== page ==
I brought that up as an example of a good deal as far as deal of breath. Then, for parallel to (William Carlos Williams)' use of "aposiopesis", or hiatus, break, or perhaps, even, the cutting (the break, and then the continuing again somewhere else)."Aposiopesis" is a technical term, like "Those ships should be turned inward upon/...but I am an old man, I've had enough" - Remember that example?
There are two things I want to lay out with this poem ["There is this distance between me and what I see"] or use it as examples of. One was - it begins at the margin, and the lines are divided partly by vocal impulse, the vocal mouthing, and partly by mental cut, the cut of ideas. Some lines (are) long, some lines (are) absolutely short and abrupt, as if in the composition he ran out of idea and just began at the margin with another word - ran out of idea, began with another word, ran out of idea, then began with another idea and ran all the way over to the right-hand margin again. "There is this distance between me and what I see" is the title.[or the first line, the alternative title, "Still Poem 9"]. He was, at the time, I think, preoccupied with the idea of achieving some divine vision (he was taking all sorts of drugs and doing all sorts of hermetic and alchemical experiments on himself and so he was giving himself direction in how to behave mentally). I'll mark the beginnings of the line with (a movement of) my hand. [Allen begins reading Philip Lamantia's "There is this distance between me and what I see" - "There is this distance between me and what I see/ everywhere immanence of the presence of God/no more ekstasis/a cool head/ watch watch watch/ I'm here/He's over there... It's an Ocean.../sometimes I can't think of it, I fail, fall/There IS this look of love/there IS the tower of David/there is the throne of Wisdom/there IS this silent look of love/Constant flight in air of the Holy Ghost/I long for the luminous darkness of God/I long for the superessential light of this darkness/another darkness I long for the end of longing/I long for the/it is Nameless what I long for..." - He has the line broken as [Allen goes to the blackboard] - "I long for the/ it is Nameless what I long for/a spoken word caught in its own meat saying nothing" - The form there is really nice because you suddenly see the thought break off, jump down the line, and continue in another direction - "I long for the/ it is Nameless what I long for/a spoken word caught in its own meat saying nothing/ This nothing ravishes beyond ravishing/There IS this look of love Throne Silent look of love" - A continuous burst of energy, and, even when it breaks off - "I long for the/ it is Nameless what I long for" - the energy continues into somewhere else. It turns a corner and goes off in the other direction. I always thought that that was one of the best modern poems I've ever seen in terms of swiftness of mind and weird syntax. It's an immediate transcription of thought, an attempt at diagramming the way his mind moves on the page. It also, vocally, to speak it, is tremendous, because, in a way, there's no breath there - "I long for the/ it is Nameless what I long for" (or it could be "I long for the - pause -/ it is Nameless what I long for"), but I like it in one breath, and I heard him recite it and I think it was one breath that he used there. So the jump-down would mark, in terms of time - "I long for the/ it is Nameless what I long for" - a slight hesitancy. The forward push of the line a break in the speech, but not in the breath but the speech and then the continuation of the breath at the end. They're all equal, each line, in some respect or other - "There is this distance between me and what I see/ everywhere immanence of the presence of God/no more ekstasis/a cool head/ watch watch watch" - The "watch watch watch" is one line, (the) "a cool head" is one line, "no more ekstasis" is one line - It's just this mad rush of thought (or maddening rush of thought), but it's one of the best examples I've ever seen of someone thinking speedy, and writing speedy, and laying out a really sort of ecstatic rush of confession of desire, even if (as in with Hart Crane), a totally mystical desire, which, in a sense, has no object - "O Answerer of all..." O great nothing"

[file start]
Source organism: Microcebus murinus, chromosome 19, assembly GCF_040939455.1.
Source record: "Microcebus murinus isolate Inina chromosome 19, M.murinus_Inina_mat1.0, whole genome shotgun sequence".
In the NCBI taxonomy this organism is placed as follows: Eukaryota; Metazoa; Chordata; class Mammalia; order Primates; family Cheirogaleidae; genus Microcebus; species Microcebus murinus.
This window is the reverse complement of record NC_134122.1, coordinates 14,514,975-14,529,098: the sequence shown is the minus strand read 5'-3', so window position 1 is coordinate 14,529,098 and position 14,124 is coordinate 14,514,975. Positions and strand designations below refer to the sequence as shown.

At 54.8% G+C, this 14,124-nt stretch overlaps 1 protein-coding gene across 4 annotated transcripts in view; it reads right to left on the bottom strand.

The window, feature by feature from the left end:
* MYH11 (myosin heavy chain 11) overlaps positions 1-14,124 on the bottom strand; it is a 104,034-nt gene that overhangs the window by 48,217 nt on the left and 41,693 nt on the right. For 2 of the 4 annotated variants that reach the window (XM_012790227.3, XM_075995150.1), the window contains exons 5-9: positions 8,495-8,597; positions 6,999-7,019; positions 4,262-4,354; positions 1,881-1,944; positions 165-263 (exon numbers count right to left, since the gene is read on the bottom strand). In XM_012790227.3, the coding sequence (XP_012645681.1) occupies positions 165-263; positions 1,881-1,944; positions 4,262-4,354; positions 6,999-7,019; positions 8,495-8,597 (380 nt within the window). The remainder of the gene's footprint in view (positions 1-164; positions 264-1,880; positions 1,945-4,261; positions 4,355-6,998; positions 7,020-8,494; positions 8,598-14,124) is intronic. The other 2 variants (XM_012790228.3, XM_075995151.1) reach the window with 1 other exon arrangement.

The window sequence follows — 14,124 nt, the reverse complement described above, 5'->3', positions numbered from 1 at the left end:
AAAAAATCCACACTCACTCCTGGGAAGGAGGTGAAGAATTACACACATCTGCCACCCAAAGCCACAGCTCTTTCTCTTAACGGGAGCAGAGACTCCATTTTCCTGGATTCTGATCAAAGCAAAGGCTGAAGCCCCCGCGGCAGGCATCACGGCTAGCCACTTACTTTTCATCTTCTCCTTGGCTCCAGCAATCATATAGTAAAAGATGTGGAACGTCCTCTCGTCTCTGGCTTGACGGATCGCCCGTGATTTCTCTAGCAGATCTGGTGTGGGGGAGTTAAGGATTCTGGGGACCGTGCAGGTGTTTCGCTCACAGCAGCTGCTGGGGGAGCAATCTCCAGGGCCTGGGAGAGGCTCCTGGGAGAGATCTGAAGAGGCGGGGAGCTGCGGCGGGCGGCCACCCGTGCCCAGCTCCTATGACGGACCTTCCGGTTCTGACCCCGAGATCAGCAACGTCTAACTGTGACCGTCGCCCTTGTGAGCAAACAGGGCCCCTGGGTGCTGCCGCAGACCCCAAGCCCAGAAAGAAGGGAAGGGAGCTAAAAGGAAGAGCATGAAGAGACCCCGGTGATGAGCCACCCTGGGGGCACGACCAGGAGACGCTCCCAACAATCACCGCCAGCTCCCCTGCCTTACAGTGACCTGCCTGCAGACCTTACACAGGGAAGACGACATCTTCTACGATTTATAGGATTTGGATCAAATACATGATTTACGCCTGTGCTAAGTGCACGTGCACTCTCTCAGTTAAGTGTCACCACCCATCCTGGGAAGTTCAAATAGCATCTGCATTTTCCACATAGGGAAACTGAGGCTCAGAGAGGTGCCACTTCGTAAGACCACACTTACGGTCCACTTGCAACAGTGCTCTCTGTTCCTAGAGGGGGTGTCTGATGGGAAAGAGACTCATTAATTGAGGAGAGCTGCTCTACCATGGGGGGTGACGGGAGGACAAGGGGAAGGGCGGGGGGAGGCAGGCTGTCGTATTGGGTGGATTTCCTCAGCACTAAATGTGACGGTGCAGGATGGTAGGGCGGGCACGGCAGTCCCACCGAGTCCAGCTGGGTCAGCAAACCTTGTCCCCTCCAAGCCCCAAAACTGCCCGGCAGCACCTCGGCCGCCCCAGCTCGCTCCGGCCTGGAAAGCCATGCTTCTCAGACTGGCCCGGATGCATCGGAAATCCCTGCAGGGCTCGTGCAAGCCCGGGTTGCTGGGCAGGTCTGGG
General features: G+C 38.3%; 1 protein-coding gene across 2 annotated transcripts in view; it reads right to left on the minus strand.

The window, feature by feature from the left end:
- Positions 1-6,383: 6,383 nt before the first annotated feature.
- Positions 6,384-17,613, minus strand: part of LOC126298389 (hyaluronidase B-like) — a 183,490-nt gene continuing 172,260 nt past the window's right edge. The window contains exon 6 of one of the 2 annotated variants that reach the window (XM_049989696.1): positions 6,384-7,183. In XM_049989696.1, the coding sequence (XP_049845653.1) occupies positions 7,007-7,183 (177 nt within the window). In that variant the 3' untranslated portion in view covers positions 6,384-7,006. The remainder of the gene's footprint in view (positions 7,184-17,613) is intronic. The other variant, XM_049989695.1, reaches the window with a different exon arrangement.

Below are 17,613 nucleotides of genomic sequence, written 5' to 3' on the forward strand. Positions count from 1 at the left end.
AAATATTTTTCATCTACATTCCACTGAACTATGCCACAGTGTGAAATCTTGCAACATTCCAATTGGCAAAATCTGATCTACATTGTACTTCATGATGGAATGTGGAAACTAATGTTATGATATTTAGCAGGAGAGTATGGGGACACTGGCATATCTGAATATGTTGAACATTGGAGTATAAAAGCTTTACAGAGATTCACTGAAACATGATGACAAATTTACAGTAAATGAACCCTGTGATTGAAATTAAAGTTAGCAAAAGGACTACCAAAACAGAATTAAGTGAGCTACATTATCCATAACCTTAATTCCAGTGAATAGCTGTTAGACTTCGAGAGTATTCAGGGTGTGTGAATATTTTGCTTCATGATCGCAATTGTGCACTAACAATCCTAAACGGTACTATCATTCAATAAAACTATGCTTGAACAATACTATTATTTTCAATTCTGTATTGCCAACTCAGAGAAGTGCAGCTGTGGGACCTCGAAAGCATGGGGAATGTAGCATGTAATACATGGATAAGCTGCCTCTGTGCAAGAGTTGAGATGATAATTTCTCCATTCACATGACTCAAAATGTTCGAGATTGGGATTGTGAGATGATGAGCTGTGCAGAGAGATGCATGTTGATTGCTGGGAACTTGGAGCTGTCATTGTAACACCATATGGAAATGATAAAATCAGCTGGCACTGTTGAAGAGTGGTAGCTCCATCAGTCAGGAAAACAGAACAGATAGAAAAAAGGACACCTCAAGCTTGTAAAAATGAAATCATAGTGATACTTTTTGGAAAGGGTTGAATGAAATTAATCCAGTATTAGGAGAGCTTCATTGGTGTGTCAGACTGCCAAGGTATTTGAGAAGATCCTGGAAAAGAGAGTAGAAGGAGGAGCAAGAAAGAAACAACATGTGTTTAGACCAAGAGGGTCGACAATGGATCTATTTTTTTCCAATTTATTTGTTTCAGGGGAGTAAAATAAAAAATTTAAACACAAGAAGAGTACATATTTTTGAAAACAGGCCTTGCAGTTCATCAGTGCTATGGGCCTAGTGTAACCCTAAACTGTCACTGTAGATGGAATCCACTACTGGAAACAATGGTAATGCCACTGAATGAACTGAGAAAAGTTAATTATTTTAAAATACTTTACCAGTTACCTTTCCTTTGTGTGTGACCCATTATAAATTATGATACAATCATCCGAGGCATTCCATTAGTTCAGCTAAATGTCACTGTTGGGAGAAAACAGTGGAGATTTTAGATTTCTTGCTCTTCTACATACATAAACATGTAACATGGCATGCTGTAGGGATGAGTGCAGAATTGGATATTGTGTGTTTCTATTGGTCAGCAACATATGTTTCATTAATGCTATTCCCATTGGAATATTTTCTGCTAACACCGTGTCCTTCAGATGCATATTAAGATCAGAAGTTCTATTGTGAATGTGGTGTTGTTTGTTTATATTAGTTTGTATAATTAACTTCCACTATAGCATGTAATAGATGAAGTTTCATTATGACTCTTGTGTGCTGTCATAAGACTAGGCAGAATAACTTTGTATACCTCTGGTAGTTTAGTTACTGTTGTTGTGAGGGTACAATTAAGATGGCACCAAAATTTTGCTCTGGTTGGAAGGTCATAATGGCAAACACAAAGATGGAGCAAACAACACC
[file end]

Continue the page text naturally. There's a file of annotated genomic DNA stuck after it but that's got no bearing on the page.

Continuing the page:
[Transcriber's note - "At this point, the tape [the tape he was working from] seriously deteriorates and is barely audible" - The audio recording in the on-line Archives at Naropa Institute, however, seems clear enough. The above is a transcription of the first thirteen and a quarter minutes of the audio here] - (to be continued..)